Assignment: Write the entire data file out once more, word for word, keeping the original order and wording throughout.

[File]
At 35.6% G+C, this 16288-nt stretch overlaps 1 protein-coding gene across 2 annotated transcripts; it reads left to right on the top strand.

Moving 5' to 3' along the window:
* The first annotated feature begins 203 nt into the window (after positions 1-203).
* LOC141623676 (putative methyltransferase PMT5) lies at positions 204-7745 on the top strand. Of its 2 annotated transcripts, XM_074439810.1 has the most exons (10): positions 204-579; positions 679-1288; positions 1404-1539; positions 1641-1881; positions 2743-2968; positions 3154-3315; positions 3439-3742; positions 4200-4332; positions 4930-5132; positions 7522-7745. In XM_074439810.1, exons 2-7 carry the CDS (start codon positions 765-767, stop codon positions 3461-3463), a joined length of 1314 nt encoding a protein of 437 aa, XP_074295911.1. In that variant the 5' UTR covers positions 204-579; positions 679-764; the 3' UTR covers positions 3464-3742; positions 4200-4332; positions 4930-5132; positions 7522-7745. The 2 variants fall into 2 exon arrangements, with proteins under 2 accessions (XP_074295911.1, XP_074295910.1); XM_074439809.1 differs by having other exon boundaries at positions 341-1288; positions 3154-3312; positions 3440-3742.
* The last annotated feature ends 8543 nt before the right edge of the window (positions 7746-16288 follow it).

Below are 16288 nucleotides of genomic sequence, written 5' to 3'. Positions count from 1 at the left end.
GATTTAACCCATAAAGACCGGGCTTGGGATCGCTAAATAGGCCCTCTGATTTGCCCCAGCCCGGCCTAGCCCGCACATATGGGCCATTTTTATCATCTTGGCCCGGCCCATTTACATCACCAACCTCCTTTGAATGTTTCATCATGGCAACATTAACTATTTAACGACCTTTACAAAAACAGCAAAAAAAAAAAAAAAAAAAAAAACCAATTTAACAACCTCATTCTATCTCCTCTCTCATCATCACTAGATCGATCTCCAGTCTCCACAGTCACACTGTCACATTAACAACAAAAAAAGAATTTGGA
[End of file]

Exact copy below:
At 35.6% G+C, this 16288-nt stretch overlaps 1 protein-coding gene across 2 annotated transcripts; it reads left to right on the top strand.

Moving 5' to 3' along the window:
* The first annotated feature begins 203 nt into the window (after positions 1-203).
* LOC141623676 (putative methyltransferase PMT5) lies at positions 204-7745 on the top strand. Of its 2 annotated transcripts, XM_074439810.1 has the most exons (10): positions 204-579; positions 679-1288; positions 1404-1539; positions 1641-1881; positions 2743-2968; positions 3154-3315; positions 3439-3742; positions 4200-4332; positions 4930-5132; positions 7522-7745. In XM_074439810.1, exons 2-7 carry the CDS (start codon positions 765-767, stop codon positions 3461-3463), a joined length of 1314 nt encoding a protein of 437 aa, XP_074295911.1. In that variant the 5' UTR covers positions 204-579; positions 679-764; the 3' UTR covers positions 3464-3742; positions 4200-4332; positions 4930-5132; positions 7522-7745. The 2 variants fall into 2 exon arrangements, with proteins under 2 accessions (XP_074295911.1, XP_074295910.1); XM_074439809.1 differs by having other exon boundaries at positions 341-1288; positions 3154-3312; positions 3440-3742.
* The last annotated feature ends 8543 nt before the right edge of the window (positions 7746-16288 follow it).

Below are 16288 nucleotides of genomic sequence, written 5' to 3'. Positions count from 1 at the left end.
GATTTAACCCATAAAGACCGGGCTTGGGATCGCTAAATAGGCCCTCTGATTTGCCCCAGCCCGGCCTAGCCCGCACATATGGGCCATTTTTATCATCTTGGCCCGGCCCATTTACATCACCAACCTCCTTTGAATGTTTCATCATGGCAACATTAACTATTTAACGACCTTTACAAAAACAGCAAAAAAAAAAAAAAAAAAAAAAACCAATTTAACAACCTCATTCTATCTCCTCTCTCATCATCACTAGATCGATCTCCAGTCTCCACAGTCACACTGTCACATTAACAACAAAAAAAGAATTTGGA